A drug which helps heart conditions may improve the quality of elderly people's lives, according to a new study.
Researchers from the University of Dundee undertook a trial involving 130 older people from the Tayside area who had difficulties managing with day-to-day activities.
The results, published in the Canadian Medical Association Journal, show those who were prescribed an angiotensin-converting enzyme (ACE) inhibitor drug called perindopril had a much larger exercise capacity after 20 weeks.
The drug is commonly used to treat hypertension and heart failure, and the trial was funded by the Scottish government's Chief Scientist Office.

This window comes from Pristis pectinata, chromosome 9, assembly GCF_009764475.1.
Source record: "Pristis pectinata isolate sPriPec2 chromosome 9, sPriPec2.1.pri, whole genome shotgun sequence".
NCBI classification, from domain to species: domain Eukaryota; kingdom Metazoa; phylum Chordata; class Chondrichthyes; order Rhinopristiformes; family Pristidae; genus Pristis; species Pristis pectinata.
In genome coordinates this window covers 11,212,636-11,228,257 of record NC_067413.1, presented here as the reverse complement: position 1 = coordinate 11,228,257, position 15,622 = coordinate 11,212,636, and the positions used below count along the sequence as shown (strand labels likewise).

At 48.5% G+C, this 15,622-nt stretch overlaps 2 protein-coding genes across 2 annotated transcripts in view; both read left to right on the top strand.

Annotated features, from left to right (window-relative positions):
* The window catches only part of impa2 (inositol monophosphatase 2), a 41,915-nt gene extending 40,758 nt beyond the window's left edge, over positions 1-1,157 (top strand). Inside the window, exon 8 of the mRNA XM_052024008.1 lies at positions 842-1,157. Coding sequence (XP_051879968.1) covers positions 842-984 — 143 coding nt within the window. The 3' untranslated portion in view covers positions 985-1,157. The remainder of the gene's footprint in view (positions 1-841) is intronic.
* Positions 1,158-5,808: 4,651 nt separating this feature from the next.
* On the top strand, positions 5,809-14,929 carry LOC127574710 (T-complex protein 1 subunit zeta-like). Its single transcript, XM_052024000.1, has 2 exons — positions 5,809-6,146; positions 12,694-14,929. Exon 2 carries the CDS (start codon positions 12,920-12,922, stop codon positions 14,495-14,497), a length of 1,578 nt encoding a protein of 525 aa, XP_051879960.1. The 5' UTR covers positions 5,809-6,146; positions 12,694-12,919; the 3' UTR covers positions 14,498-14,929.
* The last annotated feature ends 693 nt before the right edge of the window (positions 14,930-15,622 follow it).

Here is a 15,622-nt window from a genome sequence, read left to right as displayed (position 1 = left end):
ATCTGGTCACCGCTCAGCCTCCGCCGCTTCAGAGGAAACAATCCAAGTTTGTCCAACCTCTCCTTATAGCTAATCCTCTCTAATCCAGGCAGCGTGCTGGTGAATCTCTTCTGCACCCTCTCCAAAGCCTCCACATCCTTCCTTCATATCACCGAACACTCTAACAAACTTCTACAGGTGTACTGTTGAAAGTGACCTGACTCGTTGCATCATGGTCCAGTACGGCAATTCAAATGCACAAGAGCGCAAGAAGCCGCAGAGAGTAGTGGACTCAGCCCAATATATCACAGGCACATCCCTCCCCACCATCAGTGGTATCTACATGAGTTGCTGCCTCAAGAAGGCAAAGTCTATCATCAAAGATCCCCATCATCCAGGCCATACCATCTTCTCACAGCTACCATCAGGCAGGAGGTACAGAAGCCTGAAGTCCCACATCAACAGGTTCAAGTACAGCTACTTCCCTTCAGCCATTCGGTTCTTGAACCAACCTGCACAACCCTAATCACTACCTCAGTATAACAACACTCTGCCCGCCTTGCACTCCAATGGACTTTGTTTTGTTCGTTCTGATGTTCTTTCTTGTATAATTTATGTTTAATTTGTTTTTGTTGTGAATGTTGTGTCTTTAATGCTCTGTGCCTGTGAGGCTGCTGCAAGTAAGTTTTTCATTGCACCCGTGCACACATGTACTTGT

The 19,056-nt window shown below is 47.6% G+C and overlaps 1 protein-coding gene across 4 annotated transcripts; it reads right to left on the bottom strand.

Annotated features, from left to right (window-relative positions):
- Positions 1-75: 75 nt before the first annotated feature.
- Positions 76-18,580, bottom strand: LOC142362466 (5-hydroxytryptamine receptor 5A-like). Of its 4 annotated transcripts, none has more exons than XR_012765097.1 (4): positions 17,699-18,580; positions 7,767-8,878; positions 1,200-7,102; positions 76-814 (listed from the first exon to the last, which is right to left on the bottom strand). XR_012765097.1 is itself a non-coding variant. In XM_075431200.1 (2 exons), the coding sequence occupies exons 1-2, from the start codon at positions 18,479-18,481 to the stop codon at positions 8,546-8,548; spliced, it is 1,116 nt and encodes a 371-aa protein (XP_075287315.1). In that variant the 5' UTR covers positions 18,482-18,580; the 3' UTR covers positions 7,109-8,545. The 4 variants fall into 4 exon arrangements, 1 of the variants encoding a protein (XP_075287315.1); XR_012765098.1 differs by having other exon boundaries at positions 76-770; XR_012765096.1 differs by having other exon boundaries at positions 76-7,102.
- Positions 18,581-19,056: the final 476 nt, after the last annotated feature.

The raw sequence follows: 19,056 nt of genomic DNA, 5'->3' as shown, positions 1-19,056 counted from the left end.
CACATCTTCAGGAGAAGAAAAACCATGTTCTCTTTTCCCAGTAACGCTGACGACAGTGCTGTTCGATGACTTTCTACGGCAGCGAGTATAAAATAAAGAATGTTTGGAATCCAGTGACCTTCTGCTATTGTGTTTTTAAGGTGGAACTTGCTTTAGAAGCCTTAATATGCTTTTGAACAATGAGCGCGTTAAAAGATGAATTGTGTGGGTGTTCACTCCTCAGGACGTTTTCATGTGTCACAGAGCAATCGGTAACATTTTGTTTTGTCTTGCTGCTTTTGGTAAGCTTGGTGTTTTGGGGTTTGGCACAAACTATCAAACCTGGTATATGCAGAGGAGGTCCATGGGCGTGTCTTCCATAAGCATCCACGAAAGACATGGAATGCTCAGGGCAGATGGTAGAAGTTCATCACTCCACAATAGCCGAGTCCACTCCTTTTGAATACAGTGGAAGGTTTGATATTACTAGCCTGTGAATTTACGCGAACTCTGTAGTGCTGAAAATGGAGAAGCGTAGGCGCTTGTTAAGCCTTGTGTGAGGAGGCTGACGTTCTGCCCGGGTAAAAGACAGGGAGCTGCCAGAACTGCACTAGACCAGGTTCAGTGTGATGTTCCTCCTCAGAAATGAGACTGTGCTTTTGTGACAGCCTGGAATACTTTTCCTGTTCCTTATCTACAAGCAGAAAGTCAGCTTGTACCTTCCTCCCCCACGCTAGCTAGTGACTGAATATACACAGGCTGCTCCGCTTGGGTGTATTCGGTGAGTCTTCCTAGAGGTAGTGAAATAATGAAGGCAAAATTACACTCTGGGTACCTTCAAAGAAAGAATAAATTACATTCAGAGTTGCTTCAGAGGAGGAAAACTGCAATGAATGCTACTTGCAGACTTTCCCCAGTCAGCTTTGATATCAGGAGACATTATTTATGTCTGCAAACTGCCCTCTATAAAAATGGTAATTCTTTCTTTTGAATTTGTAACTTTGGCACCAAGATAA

Professor Marion McMurdo, head of the ageing and health unit at Dundee University's school of medicine, said the discovery is "tremendously important".
She said: "It will be of interest to all clinicians involved in the care of older people and provides further encouragement about the possibility of slowing decline and disability in later life.
"We found that the people who had been given the drug could walk on average 30 metres further in six minutes than those who had been given the placebo.
"This is a level of improvement in exercise capacity that is equivalent to that reported after six months of exercise training.
"It may make an important difference for a growing sector of the population in which people might find it difficult to sustain that level of exercise."